Water from the air? With this new cool new invention (Fontus Bottle), that’s not a problem anymore…
If you are going for a long trip on your bike, you already know, how difficult it is to take a sufficient amount of water. It is heavy and the space, that you can use is limited. Also your skills are limited so why to push yourself, when you can have new self filling water bottle, which harvests drinking water from the air? That sound amazing, doesn’t it. With the snap of your fingers, you don’t have to think twice, whether or not you are going for long adventure on your bike.
The person, who is responsible for it, is student Kristof Retezár from Austria’s University of Applied Arts. This device is called the ‘Fontus’ and it works best in humid weather. The whole point of Fontus is to condense the moisture in the air into safe, fresh drinking water. The first experiments have shown, that it can produce 0.5 Liters of water in just something under 1 hour, in at least 20°C (68°F) and approximately 50 percent humidity.
Kristof said for the James Dyson Award website, that his goal was to create small, compact and self-sufficient device able to absorb humid air, separate water molecules from air molecules and store this water in a bottle. The main idea was inspired by all the places around the globe, where something like this could be used as a tool to improve lives, because of very rare sources of clean water. On this website he also explained, how it works:
“In order to achieve condensation, one must cool hot, humid air down. This device has small cooler installed in its centre called Peltier Element. This cooler is divided into two: when powered by electricity – the upper side cools the hot side down, the colder the upper side will get. Consequently, these two sides are separated from each other. The air enters the bottom chamber at a high speed when moving forward with the bike and cools the hot side down. Moreover, when the air enters the upper chamber it is stopped by little walls perforated non-linear, reducing its speed in order to give the air the needed time to lose its water molecules.”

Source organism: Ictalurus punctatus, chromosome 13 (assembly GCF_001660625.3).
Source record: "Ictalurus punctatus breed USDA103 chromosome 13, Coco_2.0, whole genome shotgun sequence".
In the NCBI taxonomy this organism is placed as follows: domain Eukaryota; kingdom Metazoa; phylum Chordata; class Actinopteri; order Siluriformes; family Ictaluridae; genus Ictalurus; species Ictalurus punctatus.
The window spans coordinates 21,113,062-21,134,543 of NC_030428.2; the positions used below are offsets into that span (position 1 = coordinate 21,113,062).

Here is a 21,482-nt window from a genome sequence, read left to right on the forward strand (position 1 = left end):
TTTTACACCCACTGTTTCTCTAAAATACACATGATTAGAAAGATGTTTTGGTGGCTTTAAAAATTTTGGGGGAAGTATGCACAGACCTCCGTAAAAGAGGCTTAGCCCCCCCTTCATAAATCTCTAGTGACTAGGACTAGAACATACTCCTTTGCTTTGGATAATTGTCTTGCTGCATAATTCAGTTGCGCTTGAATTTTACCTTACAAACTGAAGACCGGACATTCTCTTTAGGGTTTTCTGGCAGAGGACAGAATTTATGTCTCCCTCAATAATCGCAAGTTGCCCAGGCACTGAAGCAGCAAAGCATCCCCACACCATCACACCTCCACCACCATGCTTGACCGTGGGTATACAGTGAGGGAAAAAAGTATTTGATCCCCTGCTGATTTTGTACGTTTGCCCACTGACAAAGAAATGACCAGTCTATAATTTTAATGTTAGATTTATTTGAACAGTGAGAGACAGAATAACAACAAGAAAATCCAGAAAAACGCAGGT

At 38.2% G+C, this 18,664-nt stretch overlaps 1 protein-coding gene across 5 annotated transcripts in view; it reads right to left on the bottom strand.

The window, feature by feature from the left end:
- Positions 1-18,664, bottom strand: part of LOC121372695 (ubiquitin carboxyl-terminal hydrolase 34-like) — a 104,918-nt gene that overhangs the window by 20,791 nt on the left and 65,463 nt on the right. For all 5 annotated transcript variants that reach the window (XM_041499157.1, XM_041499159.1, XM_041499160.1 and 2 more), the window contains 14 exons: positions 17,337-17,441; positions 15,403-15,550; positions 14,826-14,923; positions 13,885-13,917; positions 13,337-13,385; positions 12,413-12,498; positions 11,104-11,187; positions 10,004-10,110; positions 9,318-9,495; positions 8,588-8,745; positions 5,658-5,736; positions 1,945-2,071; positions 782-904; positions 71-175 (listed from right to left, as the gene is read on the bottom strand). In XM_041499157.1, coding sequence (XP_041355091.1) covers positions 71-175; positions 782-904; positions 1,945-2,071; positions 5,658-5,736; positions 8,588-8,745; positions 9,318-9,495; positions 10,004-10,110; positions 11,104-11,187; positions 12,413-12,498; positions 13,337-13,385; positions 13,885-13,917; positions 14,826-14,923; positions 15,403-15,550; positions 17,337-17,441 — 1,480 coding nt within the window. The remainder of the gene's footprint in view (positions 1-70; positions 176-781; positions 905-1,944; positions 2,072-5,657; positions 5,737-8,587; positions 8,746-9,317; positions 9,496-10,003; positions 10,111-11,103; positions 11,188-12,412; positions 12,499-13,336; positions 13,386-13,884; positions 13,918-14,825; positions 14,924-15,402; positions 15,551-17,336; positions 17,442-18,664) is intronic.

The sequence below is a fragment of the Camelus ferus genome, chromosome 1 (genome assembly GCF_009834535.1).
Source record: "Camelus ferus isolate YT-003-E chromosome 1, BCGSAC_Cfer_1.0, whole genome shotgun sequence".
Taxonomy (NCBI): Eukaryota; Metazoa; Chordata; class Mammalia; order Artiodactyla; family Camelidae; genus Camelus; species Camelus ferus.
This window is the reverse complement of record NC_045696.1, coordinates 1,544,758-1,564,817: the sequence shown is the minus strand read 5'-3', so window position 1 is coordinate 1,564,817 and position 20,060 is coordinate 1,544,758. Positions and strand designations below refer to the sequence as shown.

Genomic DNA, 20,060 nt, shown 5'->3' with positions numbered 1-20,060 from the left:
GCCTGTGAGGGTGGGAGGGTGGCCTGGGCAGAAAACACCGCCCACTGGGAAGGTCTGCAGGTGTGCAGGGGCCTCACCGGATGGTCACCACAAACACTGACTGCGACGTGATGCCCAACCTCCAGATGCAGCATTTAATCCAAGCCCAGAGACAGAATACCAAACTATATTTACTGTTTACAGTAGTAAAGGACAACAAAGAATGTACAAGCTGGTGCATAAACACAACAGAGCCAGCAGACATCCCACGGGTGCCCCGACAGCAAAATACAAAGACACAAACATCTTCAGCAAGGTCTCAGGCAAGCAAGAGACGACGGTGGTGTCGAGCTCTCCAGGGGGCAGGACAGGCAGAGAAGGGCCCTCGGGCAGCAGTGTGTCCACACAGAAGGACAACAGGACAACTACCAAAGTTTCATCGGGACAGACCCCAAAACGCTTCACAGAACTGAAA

This is not the first device, that works on this principle. Warka Water towers in the Namib desert mimic beetles beetles that drink the fog from the air. Eole Water in United Arab Emirates uses wind turbines to cool the air and then condensing it into drinking water.
It is not really that hard to make a concept, with these attributes, it very hard to develop a system, that is practical and cost-efficient. The price for each Fontus bottle will be somewhere around 20 – 35 Euro ($25 – 40). Kristof Retezár is now exploring the idea of crowd-funding this project and make it move forward faster.
Related article, which we would like to recommend to you: Where Did the Water Come From?
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Sounds like a good invention. Where can I buy them?